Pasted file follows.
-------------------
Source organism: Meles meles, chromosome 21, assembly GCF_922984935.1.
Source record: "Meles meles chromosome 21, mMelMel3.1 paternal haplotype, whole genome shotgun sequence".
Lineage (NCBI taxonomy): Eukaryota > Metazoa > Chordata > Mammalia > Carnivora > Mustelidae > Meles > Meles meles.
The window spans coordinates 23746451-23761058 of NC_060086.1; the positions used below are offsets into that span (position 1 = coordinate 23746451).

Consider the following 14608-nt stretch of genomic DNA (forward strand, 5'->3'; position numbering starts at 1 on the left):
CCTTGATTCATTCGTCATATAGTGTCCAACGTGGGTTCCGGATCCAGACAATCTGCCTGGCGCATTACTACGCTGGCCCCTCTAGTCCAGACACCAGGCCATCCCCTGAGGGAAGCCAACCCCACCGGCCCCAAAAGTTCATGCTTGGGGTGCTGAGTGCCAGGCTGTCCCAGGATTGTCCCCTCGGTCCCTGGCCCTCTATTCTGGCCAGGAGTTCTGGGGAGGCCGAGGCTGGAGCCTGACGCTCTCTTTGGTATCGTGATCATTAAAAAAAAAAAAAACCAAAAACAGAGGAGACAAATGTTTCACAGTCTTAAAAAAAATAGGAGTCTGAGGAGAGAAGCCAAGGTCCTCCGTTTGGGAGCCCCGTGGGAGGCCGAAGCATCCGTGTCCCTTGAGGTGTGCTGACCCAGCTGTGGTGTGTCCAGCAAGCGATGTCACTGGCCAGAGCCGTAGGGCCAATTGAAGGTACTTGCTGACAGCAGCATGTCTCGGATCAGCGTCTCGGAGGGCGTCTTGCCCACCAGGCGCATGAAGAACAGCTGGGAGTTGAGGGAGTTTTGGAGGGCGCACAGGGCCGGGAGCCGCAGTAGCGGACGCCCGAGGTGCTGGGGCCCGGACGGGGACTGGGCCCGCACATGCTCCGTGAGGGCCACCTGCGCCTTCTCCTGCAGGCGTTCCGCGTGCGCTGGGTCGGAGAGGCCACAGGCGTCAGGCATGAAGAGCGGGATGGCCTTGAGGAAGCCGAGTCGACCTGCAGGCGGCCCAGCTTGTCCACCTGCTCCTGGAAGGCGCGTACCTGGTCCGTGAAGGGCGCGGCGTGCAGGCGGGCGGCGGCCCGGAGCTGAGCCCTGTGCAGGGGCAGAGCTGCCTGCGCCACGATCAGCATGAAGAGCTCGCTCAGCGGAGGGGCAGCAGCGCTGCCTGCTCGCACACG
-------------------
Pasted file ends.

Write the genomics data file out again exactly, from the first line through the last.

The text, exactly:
Source organism: Meles meles, chromosome 21, assembly GCF_922984935.1.
Source record: "Meles meles chromosome 21, mMelMel3.1 paternal haplotype, whole genome shotgun sequence".
Lineage (NCBI taxonomy): Eukaryota > Metazoa > Chordata > Mammalia > Carnivora > Mustelidae > Meles > Meles meles.
The window spans coordinates 23746451-23761058 of NC_060086.1; the positions used below are offsets into that span (position 1 = coordinate 23746451).

Consider the following 14608-nt stretch of genomic DNA (forward strand, 5'->3'; position numbering starts at 1 on the left):
CCTTGATTCATTCGTCATATAGTGTCCAACGTGGGTTCCGGATCCAGACAATCTGCCTGGCGCATTACTACGCTGGCCCCTCTAGTCCAGACACCAGGCCATCCCCTGAGGGAAGCCAACCCCACCGGCCCCAAAAGTTCATGCTTGGGGTGCTGAGTGCCAGGCTGTCCCAGGATTGTCCCCTCGGTCCCTGGCCCTCTATTCTGGCCAGGAGTTCTGGGGAGGCCGAGGCTGGAGCCTGACGCTCTCTTTGGTATCGTGATCATTAAAAAAAAAAAAAACCAAAAACAGAGGAGACAAATGTTTCACAGTCTTAAAAAAAATAGGAGTCTGAGGAGAGAAGCCAAGGTCCTCCGTTTGGGAGCCCCGTGGGAGGCCGAAGCATCCGTGTCCCTTGAGGTGTGCTGACCCAGCTGTGGTGTGTCCAGCAAGCGATGTCACTGGCCAGAGCCGTAGGGCCAATTGAAGGTACTTGCTGACAGCAGCATGTCTCGGATCAGCGTCTCGGAGGGCGTCTTGCCCACCAGGCGCATGAAGAACAGCTGGGAGTTGAGGGAGTTTTGGAGGGCGCACAGGGCCGGGAGCCGCAGTAGCGGACGCCCGAGGTGCTGGGGCCCGGACGGGGACTGGGCCCGCACATGCTCCGTGAGGGCCACCTGCGCCTTCTCCTGCAGGCGTTCCGCGTGCGCTGGGTCGGAGAGGCCACAGGCGTCAGGCATGAAGAGCGGGATGGCCTTGAGGAAGCCGAGTCGACCTGCAGGCGGCCCAGCTTGTCCACCTGCTCCTGGAAGGCGCGTACCTGGTCCGTGAAGGGCGCGGCGTGCAGGCGGGCGGCGGCCCGGAGCTGAGCCCTGTGCAGGGGCAGAGCTGCCTGCGCCACGATCAGCATGAAGAGCTCGCTCAGCGGAGGGGCAGCAGCGCTGCCTGCTCGCACACG